A perfect day in June to make someone feel as if they’d hung the moon

Me and Sammi at her high school prom

Saturday was one of those kinds of perfect days. Perfect used to be sleeping in on a weekend, a late breakfast at one of the downtown Chicago bistros and perhaps a trip to Navy Pier on my way to shopping at the miracle mile.

As I’ve grown older, I have noticed that perfection has taken on another face. It deals with an opportunity to do something for someone else that can’t pay you back or return the favor.

Did you ever have one of those days? A day when everything you do is for someone else. I find it’s one of the best ways to keep your mind off your problems, your stresses and perhaps a very noisy past that keeps screaming at you from beyond the bridge that you forgot to burn.

I rose up early and was kind of excited to be doing something that I’d done in the past – in different cities. I can remember taking a special needs child to her prom as a very good friend. She was like a daughter to me… and I made two of my sons accompany me just in case there were other kids there who needed a smile or perhaps a dance.

It was going to be a family thing. It was a western theme, and of course I fit right in with cowboy boots and jeans and a straw cowboy hat that itched like crazy! We danced the conga, we twisted, we “boogalooed” and slow danced. It made my heart forget about every other obligation I had.

I decided then that it must be like being with God’s little angels.

Two years ago, I got a chance to do a benefit concert at the Sioux Center Mall and in a few hours we had enough money to send the kids to nationals. They danced in front of the stage and clapped more boisterously than any audience I’d ever played for. Here I thought I was doing something good for them, and they were the ones doing good for my heart… making me feel better than I was. And it humbled me.

Last Saturday morning I had the chance to walk and run with these angels of God. I had a chance to help bring awareness to a community that these specially gifted athletes needed encouragement and support and financial assistance to get to their national Olympic games in August.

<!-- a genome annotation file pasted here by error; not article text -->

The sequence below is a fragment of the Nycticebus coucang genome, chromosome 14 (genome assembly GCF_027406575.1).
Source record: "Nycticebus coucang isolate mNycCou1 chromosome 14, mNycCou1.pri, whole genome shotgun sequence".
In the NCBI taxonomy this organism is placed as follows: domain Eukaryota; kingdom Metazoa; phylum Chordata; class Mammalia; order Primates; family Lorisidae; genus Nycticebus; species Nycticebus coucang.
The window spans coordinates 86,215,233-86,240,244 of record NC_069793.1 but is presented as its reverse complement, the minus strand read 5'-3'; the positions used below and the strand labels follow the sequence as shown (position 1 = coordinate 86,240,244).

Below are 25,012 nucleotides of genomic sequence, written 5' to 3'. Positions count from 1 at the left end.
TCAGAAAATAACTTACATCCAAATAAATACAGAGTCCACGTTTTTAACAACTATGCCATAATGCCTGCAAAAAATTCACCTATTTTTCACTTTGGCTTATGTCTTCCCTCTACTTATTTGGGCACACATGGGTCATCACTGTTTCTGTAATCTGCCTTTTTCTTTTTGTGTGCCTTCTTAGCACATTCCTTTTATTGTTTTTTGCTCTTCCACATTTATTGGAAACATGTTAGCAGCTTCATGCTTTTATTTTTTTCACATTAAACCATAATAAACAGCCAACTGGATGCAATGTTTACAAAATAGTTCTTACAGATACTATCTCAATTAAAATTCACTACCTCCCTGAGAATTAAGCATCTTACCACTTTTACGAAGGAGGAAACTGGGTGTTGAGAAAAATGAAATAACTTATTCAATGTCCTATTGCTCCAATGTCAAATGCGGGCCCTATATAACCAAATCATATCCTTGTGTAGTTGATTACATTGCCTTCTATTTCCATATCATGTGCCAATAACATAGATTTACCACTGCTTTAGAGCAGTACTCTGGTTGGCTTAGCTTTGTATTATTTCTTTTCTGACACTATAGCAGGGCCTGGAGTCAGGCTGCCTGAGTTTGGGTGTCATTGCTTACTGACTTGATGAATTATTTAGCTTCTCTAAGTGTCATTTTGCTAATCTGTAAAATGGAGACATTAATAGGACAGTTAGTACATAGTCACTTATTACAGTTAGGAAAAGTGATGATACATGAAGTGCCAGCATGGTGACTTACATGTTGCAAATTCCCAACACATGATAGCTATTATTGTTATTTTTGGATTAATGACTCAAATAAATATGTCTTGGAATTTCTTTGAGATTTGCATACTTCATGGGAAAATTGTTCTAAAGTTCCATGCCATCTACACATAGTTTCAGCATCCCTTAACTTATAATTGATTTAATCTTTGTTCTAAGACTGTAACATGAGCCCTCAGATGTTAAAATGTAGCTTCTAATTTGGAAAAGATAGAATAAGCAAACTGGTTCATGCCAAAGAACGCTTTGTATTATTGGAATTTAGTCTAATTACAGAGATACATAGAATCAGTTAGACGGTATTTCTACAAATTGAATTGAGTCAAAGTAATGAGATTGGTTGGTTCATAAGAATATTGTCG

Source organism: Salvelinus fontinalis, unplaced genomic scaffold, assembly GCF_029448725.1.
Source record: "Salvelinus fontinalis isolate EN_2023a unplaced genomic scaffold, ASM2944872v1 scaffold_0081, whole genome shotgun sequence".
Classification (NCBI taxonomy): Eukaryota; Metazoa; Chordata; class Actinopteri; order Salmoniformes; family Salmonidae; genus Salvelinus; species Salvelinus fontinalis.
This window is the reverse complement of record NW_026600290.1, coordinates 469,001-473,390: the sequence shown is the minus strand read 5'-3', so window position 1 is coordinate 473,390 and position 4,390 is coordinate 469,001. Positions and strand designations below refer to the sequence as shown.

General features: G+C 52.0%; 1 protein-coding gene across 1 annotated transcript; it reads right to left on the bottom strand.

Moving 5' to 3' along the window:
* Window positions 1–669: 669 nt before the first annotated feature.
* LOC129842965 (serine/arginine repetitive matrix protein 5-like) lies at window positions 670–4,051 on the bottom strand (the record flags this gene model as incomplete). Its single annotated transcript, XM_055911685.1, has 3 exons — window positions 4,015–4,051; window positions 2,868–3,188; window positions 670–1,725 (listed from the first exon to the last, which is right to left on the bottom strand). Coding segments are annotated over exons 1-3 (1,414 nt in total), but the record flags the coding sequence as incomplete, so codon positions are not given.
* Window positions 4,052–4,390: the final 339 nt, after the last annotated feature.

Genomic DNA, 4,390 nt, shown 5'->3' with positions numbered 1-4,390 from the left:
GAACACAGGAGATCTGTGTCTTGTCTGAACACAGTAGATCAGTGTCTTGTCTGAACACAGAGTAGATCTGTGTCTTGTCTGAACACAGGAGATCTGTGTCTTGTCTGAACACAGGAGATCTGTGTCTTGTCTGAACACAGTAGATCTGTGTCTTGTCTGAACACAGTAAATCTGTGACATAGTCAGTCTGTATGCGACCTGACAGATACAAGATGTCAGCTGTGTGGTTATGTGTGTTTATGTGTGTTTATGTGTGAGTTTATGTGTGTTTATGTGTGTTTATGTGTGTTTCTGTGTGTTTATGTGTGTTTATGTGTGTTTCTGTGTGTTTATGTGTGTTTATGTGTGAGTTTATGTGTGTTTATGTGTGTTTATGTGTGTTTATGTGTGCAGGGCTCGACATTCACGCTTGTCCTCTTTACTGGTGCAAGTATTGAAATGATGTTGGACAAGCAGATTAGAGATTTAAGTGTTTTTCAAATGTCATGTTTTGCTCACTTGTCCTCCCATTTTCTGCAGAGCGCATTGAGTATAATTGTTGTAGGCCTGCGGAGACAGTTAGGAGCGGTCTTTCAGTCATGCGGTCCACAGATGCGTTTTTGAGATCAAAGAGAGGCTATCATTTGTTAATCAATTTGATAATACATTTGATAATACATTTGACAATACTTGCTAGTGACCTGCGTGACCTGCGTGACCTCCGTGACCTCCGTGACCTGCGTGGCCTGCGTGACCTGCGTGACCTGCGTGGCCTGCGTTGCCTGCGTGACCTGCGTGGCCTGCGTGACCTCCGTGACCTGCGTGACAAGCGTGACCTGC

And there we were walking and talking and running sprints and laughing as one precious little girl who got to ride in the sheriff’s car was allowed to push the siren buttons. I found an officer not only showing her how, but he was getting in touch with his inner child and pushing those buttons too.

We went 1.5 miles through the streets in a community where people had lined the way, some in their cars, some on bicycles and some in lawn chairs. We have a community that sees the value in those who are less fortunate in some areas, but all of them with oversized hearts and a great capacity to love.

I raced a young man named “Eli” and he gave this old dinosaur a workout. After the sprint he turned to me and wondered if I was OK! I watched the determination in their faces – laboring to go the distance, carrying their lighted Olympic torch with such pride. This day was all about them. In lives where so many across the nation get overlooked and taken for granted and lost in the shuffle, it felt so good to see them have their day.

They warmed my heart on a warm June day and it made me grateful that I could make a difference in someone’s life.

I am excited about the Special Olympics Extravaganza that will take place this year downtown Wheatland, August 22. We will close down some streets and give them another day before their nationals. My rag-tag band being put together on the spur of the moment will be doing a benefit concert for them and if you’ve never been to an outdoor concert for the Special Olympians, it is a treat.

You watch them dance, you see them smile, you let them know it’s all for them. And suddenly everything else in life becomes mundane and secondary. If you’ve never made an angel smile, I challenge you to experience it. It WILL melt your heart.


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